Connect securely to cloud services

Many consumers find managing passwords a nightmare and despite the well publicized dangers associated with using “password” or sequences of letters and numbers, too many consumers often resort to just that. Consumers need to find something that is memorable to them that others would find extremely difficult to guess. A password phrase like “IstartedskatingwhenIwas15” might be difficult for both friends and hackers to guess but personal enough for the consumer to remember. Consumers also often don’t understand the risks of sharing passwords with family and friends but they need to treat their passwords as a penultimate secret. It is careless password management or lack of a strong password that create the biggest vector for hackers looking for credit card data or other sensitive personal information.

Where possible consumers should also connect using two-factor authentication to cloud services.

Included is an image provided by https://twofactorauth.org which offers a nice list of sites currently offering 2FA.

2-factor-sign-in

Two-factor authentication provides stronger identification of users by requiring two different identity components. A good everyday example is the identification banks require for withdrawing money from a cash machine – the correct combination of a bankcard and a personal identification number (PIN).

Be cautious about oversharing on social media

Most consumers don’t associate social media sharing tools as a cloud service but it is. Oversharing on social media has also become a problem also for businesses who often find that workers blur the lines between their work and their private lives. My guidance to consumers is to only share on social media what they don’t mind sharing about themselves publicly. This advice even goes for photos for which one’s settings may be only family and friends, but over time through other people’s shares may be more broadly circulated.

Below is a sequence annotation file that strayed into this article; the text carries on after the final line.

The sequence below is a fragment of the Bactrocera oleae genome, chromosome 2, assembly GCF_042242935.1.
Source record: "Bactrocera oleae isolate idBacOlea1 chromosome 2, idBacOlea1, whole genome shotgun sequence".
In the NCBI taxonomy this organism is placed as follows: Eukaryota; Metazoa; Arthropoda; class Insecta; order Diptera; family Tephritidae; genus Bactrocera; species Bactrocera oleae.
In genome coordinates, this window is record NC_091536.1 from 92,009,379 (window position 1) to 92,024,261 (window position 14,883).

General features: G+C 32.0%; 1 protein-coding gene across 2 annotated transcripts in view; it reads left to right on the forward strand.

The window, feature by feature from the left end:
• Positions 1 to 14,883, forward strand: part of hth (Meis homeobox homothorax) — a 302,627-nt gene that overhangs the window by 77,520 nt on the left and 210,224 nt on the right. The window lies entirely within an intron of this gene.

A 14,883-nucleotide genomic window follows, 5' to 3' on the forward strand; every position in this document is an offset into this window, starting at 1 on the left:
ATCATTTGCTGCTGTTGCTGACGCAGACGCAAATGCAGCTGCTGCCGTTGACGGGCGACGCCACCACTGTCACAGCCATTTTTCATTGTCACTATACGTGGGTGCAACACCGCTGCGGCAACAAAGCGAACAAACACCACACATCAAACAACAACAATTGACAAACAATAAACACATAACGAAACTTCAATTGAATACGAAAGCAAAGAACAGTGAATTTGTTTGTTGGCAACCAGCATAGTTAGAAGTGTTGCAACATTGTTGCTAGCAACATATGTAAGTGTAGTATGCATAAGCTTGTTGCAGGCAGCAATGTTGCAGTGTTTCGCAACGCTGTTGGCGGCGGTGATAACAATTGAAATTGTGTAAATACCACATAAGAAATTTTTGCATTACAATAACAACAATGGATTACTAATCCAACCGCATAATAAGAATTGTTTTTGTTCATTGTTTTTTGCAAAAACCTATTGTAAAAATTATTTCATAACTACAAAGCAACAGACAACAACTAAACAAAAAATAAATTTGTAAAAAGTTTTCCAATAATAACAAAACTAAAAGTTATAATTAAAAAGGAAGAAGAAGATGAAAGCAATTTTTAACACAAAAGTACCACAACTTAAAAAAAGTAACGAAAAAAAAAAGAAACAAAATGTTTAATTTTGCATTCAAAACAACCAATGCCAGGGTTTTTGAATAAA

Cloud is our new digital reality and for the most part the convenience benefits outweigh the risks. The tweaks that I have suggested above are a starting point and by no means a comprehensive list. Finally, remember that different consumers will have different thresholds for data security and privacy so there isn’t a single blueprint that applies equally to everyone.

By Evelyn de Souza

Evelyn de Souza

Evelyn de Souza focuses on developing industry blueprints that accelerate secure cloud adoption for business as well as everyday living. She currently serves as the Chair of the newly formed Cloud Security Alliance (CSA) data governance and privacy working group. Evelyn was named to CloudNOW's Top 10 Women in Cloud Computing for 2014 and SVBJ’s 100 Women of Influence for 2015. Evelyn is the co-creator of Cloud Data Protection Cert, the industry's first blueprint for making data protection "business-consumable” and is currently working on a data protection heatmap that attempts to streamline the data privacy landscape.